THAILAND: Extraordinary legal measures and persistent state failure to secure justice, end impunity, and improve human rights

A written statement submitted by the Asian Legal Resource Centre (ALRC) to the UN Human Rights Council

While the open violence in the streets of Bangkok which marked April and May 2010 has disappeared, the situation of human rights remains at crisis level in Thailand, and this despite the fact that Thailand currently occupies the Presidency of the Human Rights Council. In the aftermath of the violence in 2010, the Asian Legal Resource Centre (ALRC) noted in a submission to the UN Human Rights Council (A/HRC/14/NGO/42, 17 May 2010) that the Emergency Decree on Government Administration in a State of Emergency (2005) (“Emergency Decree”), which was decreed on 7 April 2010 in Bangkok and surrounding provinces and on 13 May 2010 in many provinces in northern and northeastern Thailand, gave the authorities wide-ranging powers to arbitrarily interrogate, detain, and otherwise restrict the rights and liberties of Thai citizens. The ALRC further expressed concern that the use of extraordinary legal measures has consistently been associated with broader patterns of extrajudicial violence in Thailand, such as the Krue Se and Tak Bai massacres in southern Thailand, which took place while martial law was in place.

At this time, the ALRC would like to express concerns relating to the fact that these measures may also make securing justice difficult in the aftermath of violence. In particular, the ALRC has observed two representative cases, in which judicial processes intended to redress rights violations carried out under or in relation to extraordinary measures, have stalled. The first case is the still-ongoing trial concerning the disappearance of Somchai Neelaphaijit, who was disappeared on 12 March 2004. At the time of his disappearance, Somchai Neelaphaijit was bringing a complaint on behalf of five men who were tortured while being detained under martial law in southern Thailand in early January 2004. The second case is the work of the Truth and Reconciliation Commission (TRC), the body appointed by Prime Mininster Abhisit Vejjajiva’s government to investigate the events inApril and May 2010, which took place under the Emergency Decree.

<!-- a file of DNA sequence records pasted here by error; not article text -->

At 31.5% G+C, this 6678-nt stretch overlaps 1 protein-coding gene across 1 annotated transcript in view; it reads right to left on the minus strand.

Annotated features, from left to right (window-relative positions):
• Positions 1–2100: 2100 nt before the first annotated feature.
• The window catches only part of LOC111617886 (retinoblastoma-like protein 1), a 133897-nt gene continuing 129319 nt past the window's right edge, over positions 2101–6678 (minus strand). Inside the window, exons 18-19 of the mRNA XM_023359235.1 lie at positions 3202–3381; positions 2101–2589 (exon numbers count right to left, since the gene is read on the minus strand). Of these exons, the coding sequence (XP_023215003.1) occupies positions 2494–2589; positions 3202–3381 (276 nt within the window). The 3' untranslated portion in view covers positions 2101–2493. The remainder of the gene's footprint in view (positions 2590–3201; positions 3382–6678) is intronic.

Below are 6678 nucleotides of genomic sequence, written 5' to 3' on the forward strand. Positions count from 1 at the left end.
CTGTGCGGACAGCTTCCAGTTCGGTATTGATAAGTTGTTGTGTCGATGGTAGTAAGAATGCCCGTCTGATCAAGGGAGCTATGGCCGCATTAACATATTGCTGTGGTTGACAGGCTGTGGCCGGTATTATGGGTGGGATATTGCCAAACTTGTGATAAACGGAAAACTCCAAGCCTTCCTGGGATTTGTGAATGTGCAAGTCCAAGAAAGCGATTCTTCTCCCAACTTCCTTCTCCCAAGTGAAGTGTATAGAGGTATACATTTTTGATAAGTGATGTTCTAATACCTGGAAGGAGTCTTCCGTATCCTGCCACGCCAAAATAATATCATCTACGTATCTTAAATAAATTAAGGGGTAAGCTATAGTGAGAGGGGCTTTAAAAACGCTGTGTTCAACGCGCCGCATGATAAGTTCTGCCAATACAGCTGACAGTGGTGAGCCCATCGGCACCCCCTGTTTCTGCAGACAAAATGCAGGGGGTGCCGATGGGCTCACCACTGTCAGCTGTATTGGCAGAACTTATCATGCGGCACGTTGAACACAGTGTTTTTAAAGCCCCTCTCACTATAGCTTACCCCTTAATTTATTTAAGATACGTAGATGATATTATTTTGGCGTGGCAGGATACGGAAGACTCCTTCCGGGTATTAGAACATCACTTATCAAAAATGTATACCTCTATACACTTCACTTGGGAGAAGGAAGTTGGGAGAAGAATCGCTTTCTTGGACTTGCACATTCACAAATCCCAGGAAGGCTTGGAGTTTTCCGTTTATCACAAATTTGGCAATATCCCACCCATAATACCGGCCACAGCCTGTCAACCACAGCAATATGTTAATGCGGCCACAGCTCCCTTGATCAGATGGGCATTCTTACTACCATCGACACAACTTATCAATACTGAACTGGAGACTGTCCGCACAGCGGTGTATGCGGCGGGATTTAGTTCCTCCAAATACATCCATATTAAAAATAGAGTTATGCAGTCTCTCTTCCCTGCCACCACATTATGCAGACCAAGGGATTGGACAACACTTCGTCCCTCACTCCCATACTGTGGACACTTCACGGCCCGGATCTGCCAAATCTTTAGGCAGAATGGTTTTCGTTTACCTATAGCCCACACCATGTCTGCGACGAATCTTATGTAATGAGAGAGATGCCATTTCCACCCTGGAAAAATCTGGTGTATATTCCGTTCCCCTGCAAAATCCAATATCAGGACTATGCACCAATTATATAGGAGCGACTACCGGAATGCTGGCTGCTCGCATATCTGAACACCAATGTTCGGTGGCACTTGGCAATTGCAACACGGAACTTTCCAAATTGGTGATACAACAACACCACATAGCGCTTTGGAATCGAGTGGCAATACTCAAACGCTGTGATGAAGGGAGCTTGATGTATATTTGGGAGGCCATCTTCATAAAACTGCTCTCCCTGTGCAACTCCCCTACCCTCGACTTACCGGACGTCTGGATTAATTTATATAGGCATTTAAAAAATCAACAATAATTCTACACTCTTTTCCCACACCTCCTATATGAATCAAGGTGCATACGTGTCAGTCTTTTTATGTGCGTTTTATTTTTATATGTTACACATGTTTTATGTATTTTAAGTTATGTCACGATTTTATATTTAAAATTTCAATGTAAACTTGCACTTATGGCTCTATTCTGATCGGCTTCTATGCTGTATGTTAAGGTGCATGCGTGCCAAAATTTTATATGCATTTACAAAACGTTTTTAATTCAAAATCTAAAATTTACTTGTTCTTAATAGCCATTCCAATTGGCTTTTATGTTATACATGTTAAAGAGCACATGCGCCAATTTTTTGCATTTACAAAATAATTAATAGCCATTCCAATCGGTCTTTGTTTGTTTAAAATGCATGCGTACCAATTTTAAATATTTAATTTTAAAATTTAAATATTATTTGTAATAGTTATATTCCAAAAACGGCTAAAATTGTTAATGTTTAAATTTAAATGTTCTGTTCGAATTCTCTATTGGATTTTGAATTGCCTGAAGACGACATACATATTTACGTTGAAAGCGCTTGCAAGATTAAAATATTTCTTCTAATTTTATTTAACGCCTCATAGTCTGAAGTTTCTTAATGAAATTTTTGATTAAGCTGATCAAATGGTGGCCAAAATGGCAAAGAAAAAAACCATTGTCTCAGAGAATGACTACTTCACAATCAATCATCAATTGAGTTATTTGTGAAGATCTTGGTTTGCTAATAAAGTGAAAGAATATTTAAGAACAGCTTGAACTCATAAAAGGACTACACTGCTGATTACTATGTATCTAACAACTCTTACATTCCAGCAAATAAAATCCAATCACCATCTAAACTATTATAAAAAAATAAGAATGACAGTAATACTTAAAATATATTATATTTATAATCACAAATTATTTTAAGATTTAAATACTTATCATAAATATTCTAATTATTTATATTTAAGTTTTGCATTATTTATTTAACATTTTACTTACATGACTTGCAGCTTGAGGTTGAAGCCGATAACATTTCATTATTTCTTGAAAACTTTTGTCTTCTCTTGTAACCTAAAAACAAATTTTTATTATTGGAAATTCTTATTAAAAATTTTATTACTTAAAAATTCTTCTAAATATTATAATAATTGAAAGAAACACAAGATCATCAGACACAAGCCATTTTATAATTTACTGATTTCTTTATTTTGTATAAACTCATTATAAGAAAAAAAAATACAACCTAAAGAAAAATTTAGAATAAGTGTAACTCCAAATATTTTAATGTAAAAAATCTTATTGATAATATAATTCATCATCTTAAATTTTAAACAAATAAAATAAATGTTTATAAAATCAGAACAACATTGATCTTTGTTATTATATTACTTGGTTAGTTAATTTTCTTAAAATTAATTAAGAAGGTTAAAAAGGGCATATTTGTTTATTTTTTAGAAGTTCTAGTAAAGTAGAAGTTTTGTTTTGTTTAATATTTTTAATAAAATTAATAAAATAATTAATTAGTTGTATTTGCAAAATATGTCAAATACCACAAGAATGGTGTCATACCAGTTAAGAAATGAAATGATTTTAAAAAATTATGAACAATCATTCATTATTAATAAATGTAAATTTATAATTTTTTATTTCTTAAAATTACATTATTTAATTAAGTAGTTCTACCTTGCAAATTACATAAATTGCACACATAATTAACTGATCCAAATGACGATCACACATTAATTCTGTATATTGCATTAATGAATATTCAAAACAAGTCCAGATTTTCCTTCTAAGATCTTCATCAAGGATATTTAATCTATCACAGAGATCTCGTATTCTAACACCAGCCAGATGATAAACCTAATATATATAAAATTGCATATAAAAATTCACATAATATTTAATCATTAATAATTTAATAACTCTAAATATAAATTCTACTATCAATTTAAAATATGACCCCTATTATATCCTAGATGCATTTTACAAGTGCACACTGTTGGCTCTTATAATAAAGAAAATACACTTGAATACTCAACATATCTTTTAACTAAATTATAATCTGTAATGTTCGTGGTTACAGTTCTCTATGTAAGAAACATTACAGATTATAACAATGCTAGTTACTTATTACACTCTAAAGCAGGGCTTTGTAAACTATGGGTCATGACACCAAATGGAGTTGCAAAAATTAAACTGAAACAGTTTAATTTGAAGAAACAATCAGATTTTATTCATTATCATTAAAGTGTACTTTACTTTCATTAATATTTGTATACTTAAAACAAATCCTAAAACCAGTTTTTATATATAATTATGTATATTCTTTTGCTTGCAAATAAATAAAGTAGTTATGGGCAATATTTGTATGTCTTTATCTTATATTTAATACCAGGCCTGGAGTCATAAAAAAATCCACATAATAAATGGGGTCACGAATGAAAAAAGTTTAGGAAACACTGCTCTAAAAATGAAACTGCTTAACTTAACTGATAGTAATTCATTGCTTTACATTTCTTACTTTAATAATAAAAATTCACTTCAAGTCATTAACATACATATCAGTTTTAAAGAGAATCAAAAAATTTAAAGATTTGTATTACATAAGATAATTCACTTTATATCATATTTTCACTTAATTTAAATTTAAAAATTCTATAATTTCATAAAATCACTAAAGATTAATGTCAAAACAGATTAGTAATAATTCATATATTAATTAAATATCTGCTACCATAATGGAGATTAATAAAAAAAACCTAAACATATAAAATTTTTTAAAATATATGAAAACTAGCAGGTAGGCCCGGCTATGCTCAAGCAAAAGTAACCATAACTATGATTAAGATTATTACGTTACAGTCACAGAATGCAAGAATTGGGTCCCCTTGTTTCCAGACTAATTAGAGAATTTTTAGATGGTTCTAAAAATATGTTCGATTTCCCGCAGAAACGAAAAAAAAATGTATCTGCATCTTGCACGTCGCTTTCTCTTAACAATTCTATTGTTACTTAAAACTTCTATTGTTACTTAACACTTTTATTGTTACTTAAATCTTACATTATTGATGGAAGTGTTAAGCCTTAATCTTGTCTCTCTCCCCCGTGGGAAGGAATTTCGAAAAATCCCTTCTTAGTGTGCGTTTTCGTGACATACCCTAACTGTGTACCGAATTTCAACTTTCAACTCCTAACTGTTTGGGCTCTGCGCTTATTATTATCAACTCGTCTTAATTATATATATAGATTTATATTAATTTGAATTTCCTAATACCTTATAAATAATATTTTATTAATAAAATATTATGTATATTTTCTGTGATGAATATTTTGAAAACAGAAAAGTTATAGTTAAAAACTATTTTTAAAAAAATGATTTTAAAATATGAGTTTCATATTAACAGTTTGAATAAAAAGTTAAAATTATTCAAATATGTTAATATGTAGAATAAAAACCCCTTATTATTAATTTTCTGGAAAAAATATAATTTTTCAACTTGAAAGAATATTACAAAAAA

On 12 March 2011, it will be seven years since a group of policemen abducted Somchai Neelaphaijit from a busy Bangkok street. At the time of his disappearance, Somchai was the lawyer for five Muslim men from southern Thailand who had been detained on national security charges and who were bringing a complaint of torture during detention. In the nearly seven years since his disappearance, Somchai’s family has repeatedly tried to bring the perpetrators of his disappearance to justice. At every turn, they have faced obfuscation, difficulty, and threats from unnamed figures against their lives and safety. The latest indication of the continued delays to justice in this case has been the multiple postponements in the reading of the appeal verdict in the case of the five police officers who were prosecuted in connection with his disappearance. As Somchai’s body was never recovered, the police officers were prosecuted for relatively minor crimes and only one out of the five, Pol. Maj. Ngern Thongsuk, was convicted and sentenced to 3 years in jail in January 2006. He appealed the decision and remained out on bail. Yet, one day before the appeal verdict was to be read in September 2010, Pol. Maj. Ngern’s family reported that he had been missing since a mudslide two years before and began legal proceedings to have this formally declared. Under the Thai Criminal Procedure Code (CPC), the accused in a case must be present when a verdict is read. Since September 2010, the Thai Criminal Court has set three dates for the reading of the verdict, and on all three dates, Pol. Maj. Ngern Thongsuk has failed to appear and the verdict has therefore not been read. At this time, the reason for the delay in the reading of the verdict is two-fold. The Criminal Court is slowly making its way through the steps outlined in the CPC that must be taken when a defendant does not appear, including the most recent step of issuing a warrant for his arrest. Simultaneously, in a separate court, the proceedings concerning the alleged missing person case of Pol. Maj. Ngern are ongoing. If Pol. Maj. Ngern is ruled to be a missing person, or if those proceedings are stalled, it is possible that the reading of the appeal verdict in the case of the disappearance of Somchai Neelaphaijit may be delayed for additional months or even years. Since the disappearance of Somchai, and the beginning of their struggle to secure justice in his case, his wife, Angkhana Neelaphaijit, and the rest of the Neelaphaijit family have faced constant harassment and threats to their lives and safety. This intimidation has increased during the period in which they have been waiting for the reading of the appeal verdict, including threatening phone calls and the placement of a large cow bone in front of their home.